When an eyewitness sees a “pterodactyl” flying over a highway in Georgia or taking off from a cliff over a river in Arkansas, why believe the eyewitness? After all, it seems extinction proclamations are everywhere, regarding dinosaurs or “primitive” creatures associated with the dinosaur era. Why not just assume a pterosaur sighting was just a mistake? The descriptions given by American eyewitnesses are too close to those given by eyewitnesses in other parts of the planet, not in the wording or in all the details, but just too close to be from any kind of mistake.
Long tails and lack of feathers are two of the more common descriptions, in eyewitness reports from around the world. And we have just enough other common descriptions* to make it obvious: People from a wide range of countries and continents are observing the same basic kind of flying creature. By far the best explanation is that witnesses are observing real creatures.
* Consider these: Rhamphorhynchoid-like tail flange and head crest (not a common combination in pterosaur fossils but not entirely unknown, either).
Quoting from a Cryptozoology book
From the nonfiction book Live Pterosaurs in Australia and in Papua New Guinea:
I partially agree with the general concept of extinctions, but without committing myself to any time frame. Most species of dinosaurs and pterosaurs appear to have been extinct for some time; nevertheless, after many years of investigations, my associates and I assert that at least two species of pterosaurs live in the southwest Pacific. . . .
The first discovery of a pterosaur fossil by a Western scientist, in 1784, was decades before Charles Darwin began writing about his ideas on extinctions and evolution. Before Darwin, Western scientists had assumed that all species of pterosaurs were extinct for a simple reason: Those who discovered the fossils had no experience with any similar animal that was living. Also important, probably no scientist at that time had considered that a few species of pterosaurs might still be alive, rarely seen because they’re both uncommon and nocturnal. . . .
Darwin emphasized extinctions. In time, the concept of many extinctions in the distant past was accepted by many scientists. That created an atmosphere unfriendly to any eyewitness account of a live pterosaur, to put it mildly. . . .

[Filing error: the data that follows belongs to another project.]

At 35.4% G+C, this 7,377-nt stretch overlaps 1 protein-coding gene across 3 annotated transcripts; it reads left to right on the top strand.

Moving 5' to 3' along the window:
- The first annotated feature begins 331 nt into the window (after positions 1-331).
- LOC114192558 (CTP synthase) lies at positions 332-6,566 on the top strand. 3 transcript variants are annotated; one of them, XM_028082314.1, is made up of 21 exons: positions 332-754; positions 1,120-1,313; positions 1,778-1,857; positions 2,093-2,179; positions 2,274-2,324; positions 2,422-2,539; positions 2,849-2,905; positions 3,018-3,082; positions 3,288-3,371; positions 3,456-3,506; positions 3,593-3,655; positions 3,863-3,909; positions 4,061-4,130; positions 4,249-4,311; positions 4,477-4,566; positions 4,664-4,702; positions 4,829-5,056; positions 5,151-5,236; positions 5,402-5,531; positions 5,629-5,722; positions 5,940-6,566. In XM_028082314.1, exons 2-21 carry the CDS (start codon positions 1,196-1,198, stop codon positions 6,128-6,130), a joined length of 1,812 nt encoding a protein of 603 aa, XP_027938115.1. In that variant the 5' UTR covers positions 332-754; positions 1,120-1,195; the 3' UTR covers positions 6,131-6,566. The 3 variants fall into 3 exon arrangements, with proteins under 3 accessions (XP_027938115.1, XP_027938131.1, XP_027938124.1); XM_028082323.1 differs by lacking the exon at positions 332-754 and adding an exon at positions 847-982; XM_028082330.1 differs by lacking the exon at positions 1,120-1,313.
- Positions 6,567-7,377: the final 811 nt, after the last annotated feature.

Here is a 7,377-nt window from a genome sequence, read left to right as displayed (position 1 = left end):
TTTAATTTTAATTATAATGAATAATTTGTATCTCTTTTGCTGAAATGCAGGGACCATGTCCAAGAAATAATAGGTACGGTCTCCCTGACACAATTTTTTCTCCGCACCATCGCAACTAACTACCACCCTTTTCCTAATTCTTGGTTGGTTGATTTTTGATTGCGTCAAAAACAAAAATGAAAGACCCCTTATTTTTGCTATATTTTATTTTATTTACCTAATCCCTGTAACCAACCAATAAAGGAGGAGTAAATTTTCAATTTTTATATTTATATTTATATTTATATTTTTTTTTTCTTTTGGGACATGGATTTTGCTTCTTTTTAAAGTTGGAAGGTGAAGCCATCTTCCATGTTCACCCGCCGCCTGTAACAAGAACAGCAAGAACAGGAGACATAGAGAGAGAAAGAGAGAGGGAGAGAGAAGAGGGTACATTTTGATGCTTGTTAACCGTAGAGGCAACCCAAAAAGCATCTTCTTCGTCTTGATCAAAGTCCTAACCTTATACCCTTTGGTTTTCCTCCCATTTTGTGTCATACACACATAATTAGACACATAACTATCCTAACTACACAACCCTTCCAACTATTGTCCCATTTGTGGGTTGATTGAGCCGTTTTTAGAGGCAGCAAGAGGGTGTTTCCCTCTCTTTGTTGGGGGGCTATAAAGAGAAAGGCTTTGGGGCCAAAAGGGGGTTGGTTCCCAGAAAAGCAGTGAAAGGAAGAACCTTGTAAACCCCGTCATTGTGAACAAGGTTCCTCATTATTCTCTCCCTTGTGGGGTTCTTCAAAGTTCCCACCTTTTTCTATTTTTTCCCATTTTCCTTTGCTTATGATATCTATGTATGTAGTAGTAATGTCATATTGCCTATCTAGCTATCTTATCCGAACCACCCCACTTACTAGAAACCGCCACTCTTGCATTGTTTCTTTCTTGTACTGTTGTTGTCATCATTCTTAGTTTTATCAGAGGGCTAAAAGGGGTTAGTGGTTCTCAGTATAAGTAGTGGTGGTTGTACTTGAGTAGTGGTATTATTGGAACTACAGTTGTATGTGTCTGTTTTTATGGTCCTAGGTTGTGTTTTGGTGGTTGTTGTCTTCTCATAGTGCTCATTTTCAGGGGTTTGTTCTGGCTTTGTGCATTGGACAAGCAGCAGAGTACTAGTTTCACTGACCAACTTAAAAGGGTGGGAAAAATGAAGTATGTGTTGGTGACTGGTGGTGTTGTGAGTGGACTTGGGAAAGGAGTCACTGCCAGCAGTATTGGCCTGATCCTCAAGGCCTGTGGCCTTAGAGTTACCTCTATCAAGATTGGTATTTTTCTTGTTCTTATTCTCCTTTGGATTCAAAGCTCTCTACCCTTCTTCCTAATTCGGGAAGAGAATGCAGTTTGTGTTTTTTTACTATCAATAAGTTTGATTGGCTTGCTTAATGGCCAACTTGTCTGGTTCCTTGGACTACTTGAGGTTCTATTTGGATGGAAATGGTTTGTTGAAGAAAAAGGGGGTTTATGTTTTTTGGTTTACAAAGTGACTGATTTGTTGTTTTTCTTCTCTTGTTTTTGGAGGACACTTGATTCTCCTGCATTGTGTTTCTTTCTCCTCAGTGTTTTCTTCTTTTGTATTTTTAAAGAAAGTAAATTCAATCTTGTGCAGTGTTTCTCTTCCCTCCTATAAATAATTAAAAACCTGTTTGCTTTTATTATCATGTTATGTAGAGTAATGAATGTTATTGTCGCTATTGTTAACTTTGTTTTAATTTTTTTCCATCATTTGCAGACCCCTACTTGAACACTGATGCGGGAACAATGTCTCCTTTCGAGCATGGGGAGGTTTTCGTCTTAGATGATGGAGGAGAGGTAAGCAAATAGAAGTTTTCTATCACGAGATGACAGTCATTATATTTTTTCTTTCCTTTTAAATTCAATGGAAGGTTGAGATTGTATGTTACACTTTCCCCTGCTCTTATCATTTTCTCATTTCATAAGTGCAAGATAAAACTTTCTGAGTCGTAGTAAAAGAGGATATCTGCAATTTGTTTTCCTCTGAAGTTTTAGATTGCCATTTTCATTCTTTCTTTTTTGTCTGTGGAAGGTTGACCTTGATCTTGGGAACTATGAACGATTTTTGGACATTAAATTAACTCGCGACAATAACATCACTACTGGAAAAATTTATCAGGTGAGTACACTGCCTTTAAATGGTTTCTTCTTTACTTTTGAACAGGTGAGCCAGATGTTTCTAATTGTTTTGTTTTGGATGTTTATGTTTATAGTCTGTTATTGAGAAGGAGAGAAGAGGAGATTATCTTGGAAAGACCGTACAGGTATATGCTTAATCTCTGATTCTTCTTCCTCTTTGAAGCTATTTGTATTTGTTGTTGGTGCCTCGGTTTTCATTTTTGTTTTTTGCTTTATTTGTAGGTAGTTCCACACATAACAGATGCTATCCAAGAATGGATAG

How hard it is for many Westerners to abandon the idea that all pterosaurs are long extinct! The word “science” has been tied to both men who walk on the moon and to declarations that all dinosaurs and pterosaurs have been extinct for millions of years. How shocking to encounter a cryptozoologist who is cutting down a longstanding tradition about pterosaur extinction!
Flying creatures observed in the state of Georgia, according to the reports I have received from eyewitnesses, resemble apparent pterosaurs of other states . . .
Reports of living “pterodactyls” in Georgia, during the past seven years, probably relate to sightings of some flying creatures in South Carolina and Florida . . .
Live Pterosaurs in America by Jonathan David Whitcomb (third expanded edition)
On Amazon, a reviewer of the second edition wrote the following (by “stevie” quoted in part):
This is an updated review of the book and I am changing my rating to 5 stars. . . . I remember stumbling on this subject (cryptozoology, living dinosaurs, extinct animals) in recent years. I always find myself fascinated by the subject . . .
I couldn’t get enough and their are so few books on the subject. I highly recommend this. . . . Whitcomb painstakingly reviews every account for credibility and reason. This man is not a crank. . . .
On top of this, I have great respect for a guy who follows his dreams so passionately. He has traveled to Papua New Guinea to search for the creature . . . After Whitcomb traveled to New Guinea, he started to collect more stories from North America concerning the pterosaur like creature . . .
If you are interested in reading about this subject, this is definitely the book to get . . . this author has really done a lot of work researching this issue. . . . I do believe the author tried hard to deliver these stories and was very good at it. This is well written and very hard to put down. [Five stars; “Oddly fascinating”]